September 9, 2019

Read the full interview on LAWeekly.com!

Los Angeles means a lot to King Lil G, and vice versa. Not only does the West Coast spitter represent for all the underdogs in hip-hop, he puts on for all the people who look like him. While it may seem like his target demographic is the Mexican-American community specifically, his pain and struggle is something that audiences from all over the world can relate to.

Real name Alex Gonzalez talks about positivity for the people in the ghetto. It doesn’t stop there. The 100 percent independent MC paves the way for all independent artists, painting the success story of someone who set a goal and worked their ass off to obtain that goal. There’s no cheat code when it comes to the music game, and King Lil G has been through it all.

Most recently, he overcame one of the biggest obstacles in his life, an experience that inspired his hit single “No Face No Ca$e.” Two years ago, it came out that G’s catalog worth approximately $420K was being auctioned without his consent. While music was and always will be his outlet, the thought of having a stranger or outsider take control of your royalties is absolutely bizarre.

Especially for G who built his foundation from the ground up, 100 percent through the quality and consistency of his rhymes. With his latest project Eternal, the 33-year-old showcases growth, maturity, strength and legacy. Still in 2019, he creates music for the “people who come from nothing and try to make something of themselves.” Nothing defines success greater than the people listening to your music.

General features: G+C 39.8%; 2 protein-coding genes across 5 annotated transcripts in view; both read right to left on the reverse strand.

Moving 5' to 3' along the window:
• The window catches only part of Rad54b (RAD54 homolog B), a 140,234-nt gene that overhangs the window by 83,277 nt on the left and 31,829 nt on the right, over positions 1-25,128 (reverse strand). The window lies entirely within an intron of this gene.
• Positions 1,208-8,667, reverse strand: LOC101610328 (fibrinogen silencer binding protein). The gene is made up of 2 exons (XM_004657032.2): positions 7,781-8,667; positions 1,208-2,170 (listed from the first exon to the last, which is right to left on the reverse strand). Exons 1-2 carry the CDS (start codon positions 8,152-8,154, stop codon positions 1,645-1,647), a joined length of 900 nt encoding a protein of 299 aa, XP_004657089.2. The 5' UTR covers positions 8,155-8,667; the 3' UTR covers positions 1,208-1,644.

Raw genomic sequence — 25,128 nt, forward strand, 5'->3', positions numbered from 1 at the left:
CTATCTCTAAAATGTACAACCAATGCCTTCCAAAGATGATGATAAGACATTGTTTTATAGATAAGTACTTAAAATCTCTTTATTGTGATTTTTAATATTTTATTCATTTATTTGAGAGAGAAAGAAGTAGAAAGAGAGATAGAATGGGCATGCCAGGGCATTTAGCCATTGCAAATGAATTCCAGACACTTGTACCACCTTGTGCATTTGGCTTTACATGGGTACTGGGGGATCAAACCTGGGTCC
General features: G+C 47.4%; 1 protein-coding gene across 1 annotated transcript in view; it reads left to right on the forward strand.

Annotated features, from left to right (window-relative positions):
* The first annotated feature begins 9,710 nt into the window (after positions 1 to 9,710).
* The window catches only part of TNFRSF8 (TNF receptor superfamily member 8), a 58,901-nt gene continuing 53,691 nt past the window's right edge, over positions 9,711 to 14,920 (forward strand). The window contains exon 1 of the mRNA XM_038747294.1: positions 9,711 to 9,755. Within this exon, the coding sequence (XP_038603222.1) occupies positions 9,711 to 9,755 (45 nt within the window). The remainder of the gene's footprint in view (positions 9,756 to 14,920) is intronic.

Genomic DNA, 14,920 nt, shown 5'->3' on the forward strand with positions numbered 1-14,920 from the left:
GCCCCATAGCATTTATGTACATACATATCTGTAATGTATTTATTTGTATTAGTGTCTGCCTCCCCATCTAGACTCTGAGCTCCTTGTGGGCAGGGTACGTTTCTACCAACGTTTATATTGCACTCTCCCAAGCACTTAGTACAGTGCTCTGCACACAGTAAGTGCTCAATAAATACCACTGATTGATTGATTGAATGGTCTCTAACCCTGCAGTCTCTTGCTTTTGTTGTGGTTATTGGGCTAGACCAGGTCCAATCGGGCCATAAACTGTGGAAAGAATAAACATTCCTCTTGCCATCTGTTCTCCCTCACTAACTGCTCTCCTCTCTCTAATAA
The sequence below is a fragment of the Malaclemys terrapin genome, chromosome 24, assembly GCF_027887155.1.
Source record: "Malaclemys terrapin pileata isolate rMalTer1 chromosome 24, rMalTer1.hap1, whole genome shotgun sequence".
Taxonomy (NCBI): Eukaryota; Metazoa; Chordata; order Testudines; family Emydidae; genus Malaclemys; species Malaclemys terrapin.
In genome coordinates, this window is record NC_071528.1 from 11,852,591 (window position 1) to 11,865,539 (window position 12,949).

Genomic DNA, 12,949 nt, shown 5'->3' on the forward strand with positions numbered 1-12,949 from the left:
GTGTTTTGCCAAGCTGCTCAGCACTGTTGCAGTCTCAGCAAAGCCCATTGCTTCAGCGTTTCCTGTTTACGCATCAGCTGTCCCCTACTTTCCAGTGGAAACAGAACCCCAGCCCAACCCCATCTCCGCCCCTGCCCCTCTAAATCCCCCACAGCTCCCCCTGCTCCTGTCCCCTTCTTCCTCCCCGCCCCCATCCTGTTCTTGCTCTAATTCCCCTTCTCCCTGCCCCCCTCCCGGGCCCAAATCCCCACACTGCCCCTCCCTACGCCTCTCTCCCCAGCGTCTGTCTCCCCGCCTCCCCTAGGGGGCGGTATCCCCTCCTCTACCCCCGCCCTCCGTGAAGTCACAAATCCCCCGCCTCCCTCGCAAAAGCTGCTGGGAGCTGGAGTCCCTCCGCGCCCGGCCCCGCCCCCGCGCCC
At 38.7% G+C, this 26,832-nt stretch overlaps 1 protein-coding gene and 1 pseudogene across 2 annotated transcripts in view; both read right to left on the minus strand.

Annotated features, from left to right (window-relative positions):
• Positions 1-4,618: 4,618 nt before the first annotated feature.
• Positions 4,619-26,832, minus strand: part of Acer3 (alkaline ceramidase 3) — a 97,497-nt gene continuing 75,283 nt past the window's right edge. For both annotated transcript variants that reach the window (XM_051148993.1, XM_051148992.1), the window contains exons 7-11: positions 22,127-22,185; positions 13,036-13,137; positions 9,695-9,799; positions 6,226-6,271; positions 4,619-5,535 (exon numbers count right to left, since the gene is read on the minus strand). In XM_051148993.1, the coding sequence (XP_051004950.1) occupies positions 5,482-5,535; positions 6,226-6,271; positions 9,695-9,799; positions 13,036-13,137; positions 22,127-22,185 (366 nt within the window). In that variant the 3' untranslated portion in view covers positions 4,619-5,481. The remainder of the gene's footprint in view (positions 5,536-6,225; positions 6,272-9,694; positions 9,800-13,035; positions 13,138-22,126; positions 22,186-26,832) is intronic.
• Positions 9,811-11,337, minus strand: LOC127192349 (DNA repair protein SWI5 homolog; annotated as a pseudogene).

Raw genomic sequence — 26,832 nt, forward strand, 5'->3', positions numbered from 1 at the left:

L.A. Weekly caught up with G to discuss what exactly legally happened with his royalties, his desire to help immigrants who are separated from their families, and why exactly Eminem is his favorite rapper.

L.A. WEEKLY: How would you describe your sound? 

KING LIL G: I’d describe myself as the rap version of Scarface when he was going from working at the sandwich stand to having things. A lifestyle, a beautiful wife, all that.

What does L.A. mean to you?

Los Angeles to me is a place where you can be of any color and you have a chance to be successful. This is coming from an immigrant. I feel I’ve been extremely blessed. Everybody’s always showed a lot of support. I don’t feel I’ve had any disadvantages. Whenever you want to get to a certain place, you have to work hard and not complain about it. That’s been my situation, so it’s been great. I don’t really have anything bad to say.

What exactly happened with your catalog worth $420k being auctioned without your consent? 

I don’t think that was the actual price, but I was going through a scamming type of situation where I was breaking off my old management. The second I sent him a letter saying he was fired, he went and randomly had the masters to my music on something called Royalty Exchange without me being aware of it. I already him had in court in litigation asking him to come, he was avoiding it and suddenly my music was up for purchase. I annulled everything, it never got sold to anybody because I stopped them. Of course I had to wait for all the proceedings of the court, but eventually it got settled and everything went back to my name. I have all the rights to my music, everything’s good.